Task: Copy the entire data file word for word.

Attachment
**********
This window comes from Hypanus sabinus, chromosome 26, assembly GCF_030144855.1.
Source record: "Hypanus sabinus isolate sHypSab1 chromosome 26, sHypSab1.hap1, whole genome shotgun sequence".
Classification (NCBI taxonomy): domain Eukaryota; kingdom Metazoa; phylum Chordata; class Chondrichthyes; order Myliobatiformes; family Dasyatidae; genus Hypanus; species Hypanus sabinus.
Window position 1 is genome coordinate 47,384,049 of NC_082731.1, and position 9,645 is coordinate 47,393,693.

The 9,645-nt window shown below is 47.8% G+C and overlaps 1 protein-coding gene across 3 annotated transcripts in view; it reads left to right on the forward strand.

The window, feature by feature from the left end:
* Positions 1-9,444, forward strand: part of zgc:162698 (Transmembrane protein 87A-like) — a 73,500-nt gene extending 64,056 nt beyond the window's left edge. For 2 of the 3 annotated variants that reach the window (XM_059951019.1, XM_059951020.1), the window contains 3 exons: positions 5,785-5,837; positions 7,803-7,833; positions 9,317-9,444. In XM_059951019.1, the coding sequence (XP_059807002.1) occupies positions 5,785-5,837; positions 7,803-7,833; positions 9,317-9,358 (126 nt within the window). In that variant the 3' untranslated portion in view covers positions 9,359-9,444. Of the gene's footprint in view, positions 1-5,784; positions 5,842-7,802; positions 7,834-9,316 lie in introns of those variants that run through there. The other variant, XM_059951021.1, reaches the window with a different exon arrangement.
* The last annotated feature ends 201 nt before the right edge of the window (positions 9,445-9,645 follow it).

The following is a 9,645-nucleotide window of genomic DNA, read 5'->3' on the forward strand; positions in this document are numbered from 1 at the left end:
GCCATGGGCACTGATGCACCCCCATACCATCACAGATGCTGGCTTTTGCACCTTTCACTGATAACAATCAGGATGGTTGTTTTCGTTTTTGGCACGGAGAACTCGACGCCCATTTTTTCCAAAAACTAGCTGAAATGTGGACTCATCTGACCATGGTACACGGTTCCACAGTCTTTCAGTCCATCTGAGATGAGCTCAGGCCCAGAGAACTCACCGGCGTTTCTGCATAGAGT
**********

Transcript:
This window comes from Hypanus sabinus, chromosome 26, assembly GCF_030144855.1.
Source record: "Hypanus sabinus isolate sHypSab1 chromosome 26, sHypSab1.hap1, whole genome shotgun sequence".
Classification (NCBI taxonomy): domain Eukaryota; kingdom Metazoa; phylum Chordata; class Chondrichthyes; order Myliobatiformes; family Dasyatidae; genus Hypanus; species Hypanus sabinus.
Window position 1 is genome coordinate 47,384,049 of NC_082731.1, and position 9,645 is coordinate 47,393,693.

The 9,645-nt window shown below is 47.8% G+C and overlaps 1 protein-coding gene across 3 annotated transcripts in view; it reads left to right on the forward strand.

The window, feature by feature from the left end:
* Positions 1-9,444, forward strand: part of zgc:162698 (Transmembrane protein 87A-like) — a 73,500-nt gene extending 64,056 nt beyond the window's left edge. For 2 of the 3 annotated variants that reach the window (XM_059951019.1, XM_059951020.1), the window contains 3 exons: positions 5,785-5,837; positions 7,803-7,833; positions 9,317-9,444. In XM_059951019.1, the coding sequence (XP_059807002.1) occupies positions 5,785-5,837; positions 7,803-7,833; positions 9,317-9,358 (126 nt within the window). In that variant the 3' untranslated portion in view covers positions 9,359-9,444. Of the gene's footprint in view, positions 1-5,784; positions 5,842-7,802; positions 7,834-9,316 lie in introns of those variants that run through there. The other variant, XM_059951021.1, reaches the window with a different exon arrangement.
* The last annotated feature ends 201 nt before the right edge of the window (positions 9,445-9,645 follow it).

The following is a 9,645-nucleotide window of genomic DNA, read 5'->3' on the forward strand; positions in this document are numbered from 1 at the left end:
GCCATGGGCACTGATGCACCCCCATACCATCACAGATGCTGGCTTTTGCACCTTTCACTGATAACAATCAGGATGGTTGTTTTCGTTTTTGGCACGGAGAACTCGACGCCCATTTTTTCCAAAAACTAGCTGAAATGTGGACTCATCTGACCATGGTACACGGTTCCACAGTCTTTCAGTCCATCTGAGATGAGCTCAGGCCCAGAGAACTCACCGGCGTTTCTGCATAGAGT